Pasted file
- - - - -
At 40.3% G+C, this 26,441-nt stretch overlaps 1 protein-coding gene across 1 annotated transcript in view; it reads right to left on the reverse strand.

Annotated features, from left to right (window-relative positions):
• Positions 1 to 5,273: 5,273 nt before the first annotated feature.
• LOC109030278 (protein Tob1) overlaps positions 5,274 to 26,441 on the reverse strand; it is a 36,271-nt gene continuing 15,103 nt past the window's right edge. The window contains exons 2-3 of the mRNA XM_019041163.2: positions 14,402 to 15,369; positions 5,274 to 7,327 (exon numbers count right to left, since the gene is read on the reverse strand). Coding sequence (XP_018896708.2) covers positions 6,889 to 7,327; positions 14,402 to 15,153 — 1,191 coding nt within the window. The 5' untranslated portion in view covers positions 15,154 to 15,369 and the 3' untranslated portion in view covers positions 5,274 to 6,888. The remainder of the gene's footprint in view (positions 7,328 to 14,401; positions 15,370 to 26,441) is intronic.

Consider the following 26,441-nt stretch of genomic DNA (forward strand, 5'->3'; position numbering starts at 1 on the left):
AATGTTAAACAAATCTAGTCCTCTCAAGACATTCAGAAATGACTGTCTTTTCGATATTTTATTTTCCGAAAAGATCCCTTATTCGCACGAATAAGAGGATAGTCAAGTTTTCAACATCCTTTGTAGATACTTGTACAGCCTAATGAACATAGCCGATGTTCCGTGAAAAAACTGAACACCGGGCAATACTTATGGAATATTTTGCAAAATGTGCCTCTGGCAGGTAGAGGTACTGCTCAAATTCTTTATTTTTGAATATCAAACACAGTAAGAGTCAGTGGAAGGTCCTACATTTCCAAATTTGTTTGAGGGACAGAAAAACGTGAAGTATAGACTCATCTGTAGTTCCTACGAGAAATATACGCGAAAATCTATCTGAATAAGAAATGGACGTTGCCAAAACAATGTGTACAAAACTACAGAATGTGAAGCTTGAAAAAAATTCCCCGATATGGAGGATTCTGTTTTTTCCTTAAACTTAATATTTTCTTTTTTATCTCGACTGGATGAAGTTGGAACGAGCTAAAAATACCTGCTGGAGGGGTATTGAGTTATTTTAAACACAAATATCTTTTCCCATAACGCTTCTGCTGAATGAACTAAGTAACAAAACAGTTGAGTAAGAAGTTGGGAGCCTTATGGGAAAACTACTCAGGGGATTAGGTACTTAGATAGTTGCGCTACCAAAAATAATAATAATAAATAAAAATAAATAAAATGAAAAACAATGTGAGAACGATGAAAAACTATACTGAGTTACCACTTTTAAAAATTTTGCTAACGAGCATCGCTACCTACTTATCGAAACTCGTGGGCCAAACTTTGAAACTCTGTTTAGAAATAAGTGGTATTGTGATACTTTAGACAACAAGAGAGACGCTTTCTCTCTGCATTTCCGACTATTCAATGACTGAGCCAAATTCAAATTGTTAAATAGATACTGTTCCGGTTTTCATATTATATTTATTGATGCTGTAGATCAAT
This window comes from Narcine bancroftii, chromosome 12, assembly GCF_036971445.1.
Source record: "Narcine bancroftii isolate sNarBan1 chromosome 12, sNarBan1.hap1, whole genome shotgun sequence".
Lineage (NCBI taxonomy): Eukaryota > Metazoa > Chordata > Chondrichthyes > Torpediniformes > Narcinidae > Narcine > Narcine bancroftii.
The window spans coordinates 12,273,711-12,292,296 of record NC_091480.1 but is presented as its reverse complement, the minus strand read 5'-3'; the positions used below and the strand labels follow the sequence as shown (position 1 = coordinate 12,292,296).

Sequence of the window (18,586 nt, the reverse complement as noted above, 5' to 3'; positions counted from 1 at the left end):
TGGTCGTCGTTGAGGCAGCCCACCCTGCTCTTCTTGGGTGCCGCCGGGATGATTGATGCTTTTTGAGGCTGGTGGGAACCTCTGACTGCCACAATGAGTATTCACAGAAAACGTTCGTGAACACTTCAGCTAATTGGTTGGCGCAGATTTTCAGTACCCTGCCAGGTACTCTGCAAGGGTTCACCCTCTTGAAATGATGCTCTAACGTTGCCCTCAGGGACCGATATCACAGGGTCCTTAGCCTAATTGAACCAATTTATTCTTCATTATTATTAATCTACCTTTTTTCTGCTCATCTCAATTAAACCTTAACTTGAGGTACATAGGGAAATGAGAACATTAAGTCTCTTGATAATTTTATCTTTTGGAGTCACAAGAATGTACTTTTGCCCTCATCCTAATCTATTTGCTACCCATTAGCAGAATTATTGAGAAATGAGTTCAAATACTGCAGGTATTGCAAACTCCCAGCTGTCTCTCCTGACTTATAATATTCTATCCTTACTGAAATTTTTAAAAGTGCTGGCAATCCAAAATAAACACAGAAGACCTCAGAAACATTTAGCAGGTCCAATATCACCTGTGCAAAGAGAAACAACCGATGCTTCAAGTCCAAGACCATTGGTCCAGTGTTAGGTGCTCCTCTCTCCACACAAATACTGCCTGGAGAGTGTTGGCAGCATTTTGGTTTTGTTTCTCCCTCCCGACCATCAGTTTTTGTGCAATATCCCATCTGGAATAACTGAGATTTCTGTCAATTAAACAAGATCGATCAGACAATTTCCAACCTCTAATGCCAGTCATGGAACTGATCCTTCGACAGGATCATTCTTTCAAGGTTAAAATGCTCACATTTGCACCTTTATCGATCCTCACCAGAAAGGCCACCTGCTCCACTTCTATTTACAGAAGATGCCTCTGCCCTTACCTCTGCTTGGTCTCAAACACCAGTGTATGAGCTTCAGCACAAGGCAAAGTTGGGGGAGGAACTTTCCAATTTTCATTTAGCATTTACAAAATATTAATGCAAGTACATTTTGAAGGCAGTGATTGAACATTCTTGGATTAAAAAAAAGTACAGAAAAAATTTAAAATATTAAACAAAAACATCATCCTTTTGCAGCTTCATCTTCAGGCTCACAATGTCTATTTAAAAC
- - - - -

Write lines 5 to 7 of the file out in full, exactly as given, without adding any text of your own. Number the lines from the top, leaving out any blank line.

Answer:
Consider the following 26,441-nt stretch of genomic DNA (forward strand, 5'->3'; position numbering starts at 1 on the left):
AATGTTAAACAAATCTAGTCCTCTCAAGACATTCAGAAATGACTGTCTTTTCGATATTTTATTTTCCGAAAAGATCCCTTATTCGCACGAATAAGAGGATAGTCAAGTTTTCAACATCCTTTGTAGATACTTGTACAGCCTAATGAACATAGCCGATGTTCCGTGAAAAAACTGAACACCGGGCAATACTTATGGAATATTTTGCAAAATGTGCCTCTGGCAGGTAGAGGTACTGCTCAAATTCTTTATTTTTGAATATCAAACACAGTAAGAGTCAGTGGAAGGTCCTACATTTCCAAATTTGTTTGAGGGACAGAAAAACGTGAAGTATAGACTCATCTGTAGTTCCTACGAGAAATATACGCGAAAATCTATCTGAATAAGAAATGGACGTTGCCAAAACAATGTGTACAAAACTACAGAATGTGAAGCTTGAAAAAAATTCCCCGATATGGAGGATTCTGTTTTTTCCTTAAACTTAATATTTTCTTTTTTATCTCGACTGGATGAAGTTGGAACGAGCTAAAAATACCTGCTGGAGGGGTATTGAGTTATTTTAAACACAAATATCTTTTCCCATAACGCTTCTGCTGAATGAACTAAGTAACAAAACAGTTGAGTAAGAAGTTGGGAGCCTTATGGGAAAACTACTCAGGGGATTAGGTACTTAGATAGTTGCGCTACCAAAAATAATAATAATAAATAAAAATAAATAAAATGAAAAACAATGTGAGAACGATGAAAAACTATACTGAGTTACCACTTTTAAAAATTTTGCTAACGAGCATCGCTACCTACTTATCGAAACTCGTGGGCCAAACTTTGAAACTCTGTTTAGAAATAAGTGGTATTGTGATACTTTAGACAACAAGAGAGACGCTTTCTCTCTGCATTTCCGACTATTCAATGACTGAGCCAAATTCAAATTGTTAAATAGATACTGTTCCGGTTTTCATATTATATTTATTGATGCTGTAGATCAAT
This window comes from Narcine bancroftii, chromosome 12, assembly GCF_036971445.1.